Kenya is Africa’s preeminent safari destination. In 2018 alone, Kenya hosted over two million tourists, most of whom would readily declare their wish for future visits to this glorious country.
From the highest points of Mount Kenya to the lowest plains around the coastal areas, Kenya has something for all adventure seekers out there. For instance, on a Kenya holiday in Masai Mara, you will witness the largest land migration on earth, the wildebeest migration. The Mara is also home to all members of the big 5 and a top destination for cultural tours.
In Amboseli National Park, you will come one-one with large herds of elephants against a background of the mighty Mt. Kilimanjaro. For therapeutic sun and sand time, Diani, Wasini island, and Chale island stand unrivaled. The point is, whichever direction you head during your Kenya safari, you won’t be short of fun and adventurous things to do.
In this guide, we shall summarize some of the key things you should keep in mind before going on a safari holiday in Kenya.
1. Passports & Visas Are a Necessity
For tourists traveling into Kenya, this is a no-brainer. You’ll require a passport that is valid for a minimum of six months from the date you enter into the country. Also, the passport should contain at least two blank pages. Tourists from the US, UK, Canada, Australia, and the European Union are also required to have a visa.
If you hate the rigor of applying for the visa through your local Kenyan embassy, the Kenyan government has made it easier to apply for the document through an online portal. Either way, you’ll be required to provide two passport photos as well as proof of travel arrangements. You can also apply for the visa upon landing in the country, in which case you’ll not have to provide passport photos.
2. Health Requirements
Vaccinations aren’t compulsory. However, ensure you provide a Certificate of Inoculation against Yellow Fever if you’re traveling from a country that’s listed by the World Health Organization as having high prevalence rates or a recent outbreak of the disease.
Presently, malaria is still the only primary health concern to worry about when going on a Kenya holiday safari. Thankfully, most safari camps have taken all precautionary measures to keep their guests safe from mosquito bites. But still, it’s prudent to purchase travel insurance. That will help with evacuations and medical treatment.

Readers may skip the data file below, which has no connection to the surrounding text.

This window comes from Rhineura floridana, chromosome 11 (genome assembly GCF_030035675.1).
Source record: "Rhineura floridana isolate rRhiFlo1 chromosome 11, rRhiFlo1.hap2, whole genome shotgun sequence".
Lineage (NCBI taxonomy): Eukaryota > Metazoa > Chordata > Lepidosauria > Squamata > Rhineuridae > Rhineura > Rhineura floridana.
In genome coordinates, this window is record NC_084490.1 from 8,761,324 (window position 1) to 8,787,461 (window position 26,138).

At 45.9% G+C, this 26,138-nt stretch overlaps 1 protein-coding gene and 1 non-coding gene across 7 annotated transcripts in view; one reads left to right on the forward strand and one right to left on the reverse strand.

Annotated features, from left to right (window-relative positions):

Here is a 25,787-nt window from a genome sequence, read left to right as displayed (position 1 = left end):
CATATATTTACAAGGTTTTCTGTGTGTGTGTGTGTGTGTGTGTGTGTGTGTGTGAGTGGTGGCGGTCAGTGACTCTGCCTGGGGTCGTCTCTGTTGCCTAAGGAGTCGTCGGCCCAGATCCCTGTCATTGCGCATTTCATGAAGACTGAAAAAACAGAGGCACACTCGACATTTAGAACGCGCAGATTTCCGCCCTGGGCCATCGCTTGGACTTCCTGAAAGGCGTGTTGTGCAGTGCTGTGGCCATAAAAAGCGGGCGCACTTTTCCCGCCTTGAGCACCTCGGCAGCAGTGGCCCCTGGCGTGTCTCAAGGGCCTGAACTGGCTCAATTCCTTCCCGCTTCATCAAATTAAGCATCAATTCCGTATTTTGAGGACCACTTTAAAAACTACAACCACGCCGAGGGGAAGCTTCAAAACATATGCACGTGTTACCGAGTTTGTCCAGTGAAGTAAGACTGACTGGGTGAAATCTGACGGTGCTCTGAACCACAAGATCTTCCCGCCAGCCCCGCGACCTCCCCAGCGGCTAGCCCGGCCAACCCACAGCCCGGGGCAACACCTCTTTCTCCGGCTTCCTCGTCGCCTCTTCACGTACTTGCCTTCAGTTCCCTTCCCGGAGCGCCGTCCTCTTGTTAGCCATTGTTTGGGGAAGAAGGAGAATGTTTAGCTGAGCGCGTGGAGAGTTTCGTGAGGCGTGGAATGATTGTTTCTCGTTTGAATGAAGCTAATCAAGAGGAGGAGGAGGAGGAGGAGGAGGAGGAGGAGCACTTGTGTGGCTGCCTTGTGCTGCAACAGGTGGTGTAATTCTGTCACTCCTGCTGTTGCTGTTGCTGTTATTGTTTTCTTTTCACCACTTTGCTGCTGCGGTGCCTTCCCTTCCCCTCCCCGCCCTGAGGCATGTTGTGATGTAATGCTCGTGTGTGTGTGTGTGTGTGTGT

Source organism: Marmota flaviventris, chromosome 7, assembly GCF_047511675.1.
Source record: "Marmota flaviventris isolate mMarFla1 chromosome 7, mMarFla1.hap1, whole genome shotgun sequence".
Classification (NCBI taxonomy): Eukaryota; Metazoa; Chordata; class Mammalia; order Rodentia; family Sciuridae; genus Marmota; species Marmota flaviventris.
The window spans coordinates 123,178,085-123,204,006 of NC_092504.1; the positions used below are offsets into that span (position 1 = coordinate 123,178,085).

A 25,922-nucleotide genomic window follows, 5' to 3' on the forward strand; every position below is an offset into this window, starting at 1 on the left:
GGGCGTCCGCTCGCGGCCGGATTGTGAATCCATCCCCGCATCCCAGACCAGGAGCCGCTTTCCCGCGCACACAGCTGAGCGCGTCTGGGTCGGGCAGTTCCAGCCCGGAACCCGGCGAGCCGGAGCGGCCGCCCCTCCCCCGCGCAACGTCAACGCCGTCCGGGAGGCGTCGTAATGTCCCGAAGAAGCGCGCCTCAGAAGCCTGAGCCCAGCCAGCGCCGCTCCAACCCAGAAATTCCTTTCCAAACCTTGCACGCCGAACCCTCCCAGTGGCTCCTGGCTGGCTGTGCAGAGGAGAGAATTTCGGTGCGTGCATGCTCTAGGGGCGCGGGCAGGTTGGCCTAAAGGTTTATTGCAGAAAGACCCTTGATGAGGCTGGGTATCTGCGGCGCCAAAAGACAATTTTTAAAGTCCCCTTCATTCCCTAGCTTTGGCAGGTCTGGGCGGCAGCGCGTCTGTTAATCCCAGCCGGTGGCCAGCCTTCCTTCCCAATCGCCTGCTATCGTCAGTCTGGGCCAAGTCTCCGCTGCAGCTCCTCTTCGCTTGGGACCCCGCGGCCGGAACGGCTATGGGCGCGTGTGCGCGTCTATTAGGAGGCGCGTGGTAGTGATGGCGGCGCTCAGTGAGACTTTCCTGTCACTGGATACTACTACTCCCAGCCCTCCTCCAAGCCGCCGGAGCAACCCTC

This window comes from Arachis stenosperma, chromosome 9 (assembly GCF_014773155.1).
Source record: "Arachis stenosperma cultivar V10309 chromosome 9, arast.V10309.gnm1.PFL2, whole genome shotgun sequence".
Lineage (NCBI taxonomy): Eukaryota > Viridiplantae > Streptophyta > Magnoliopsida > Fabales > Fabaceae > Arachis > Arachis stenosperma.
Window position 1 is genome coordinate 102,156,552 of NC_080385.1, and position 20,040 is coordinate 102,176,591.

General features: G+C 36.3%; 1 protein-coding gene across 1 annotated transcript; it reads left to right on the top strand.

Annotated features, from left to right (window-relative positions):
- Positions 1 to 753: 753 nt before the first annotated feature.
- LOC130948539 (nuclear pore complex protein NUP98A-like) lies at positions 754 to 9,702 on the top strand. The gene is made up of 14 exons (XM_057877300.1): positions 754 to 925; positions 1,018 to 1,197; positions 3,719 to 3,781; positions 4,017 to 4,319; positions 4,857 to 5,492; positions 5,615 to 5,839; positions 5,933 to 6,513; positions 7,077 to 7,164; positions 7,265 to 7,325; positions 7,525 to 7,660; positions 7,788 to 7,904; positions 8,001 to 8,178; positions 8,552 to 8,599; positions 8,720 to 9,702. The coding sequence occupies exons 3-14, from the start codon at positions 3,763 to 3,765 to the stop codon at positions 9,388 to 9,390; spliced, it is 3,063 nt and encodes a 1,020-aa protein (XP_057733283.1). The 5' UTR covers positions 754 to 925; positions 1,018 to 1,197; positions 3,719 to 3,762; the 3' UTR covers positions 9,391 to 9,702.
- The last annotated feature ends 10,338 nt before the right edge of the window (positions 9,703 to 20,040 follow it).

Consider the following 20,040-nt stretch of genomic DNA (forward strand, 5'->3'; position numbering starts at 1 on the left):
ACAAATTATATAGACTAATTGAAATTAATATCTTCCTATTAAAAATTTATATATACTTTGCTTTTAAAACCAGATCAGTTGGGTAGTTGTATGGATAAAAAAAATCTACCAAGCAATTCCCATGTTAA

3. Understand the Local Currency
The Kenya Shilling is the official currency of the country. You should remember that various other east African countries, such as Uganda and Tanzania, also use the shilling. Therefore, ensure you differentiate which shilling is from what country. For a safari in Kenya, you need Kenya Shillings, Uganda uses Uganda shillings, and Tanzania uses Tanzania Shillings.
Most parks and safari lodges in Kenya accept Euro and USD, but small businesses away from Kenya prefer the local currency. For that reason, we recommend converting about $400 into the local currency before coming to Kenya. There is also the forex Bureau at the airport, but the last thing you want is to queue after hours in the air.
ATMs are available in all major cities, but in remote settings such as the Masai Mara, they are very few. The best way is to purchase an all-inclusive Kenya safari package that covers transportation, meals, accommodation, park entrance fees, and all other holiday essentials.
Then, have some extra budget to purchase souvenirs and personal items or when you decide to give a tip.
As the saying goes, the best way to explore a new country is with the people who were born and raised there. Plan your African safari with local tour companies such as Masaimarasafari.in. Their safari guides were born and raised in Kenya, and they will give you all the information you need to plan a safe, educational, and memorable holiday in Kenya.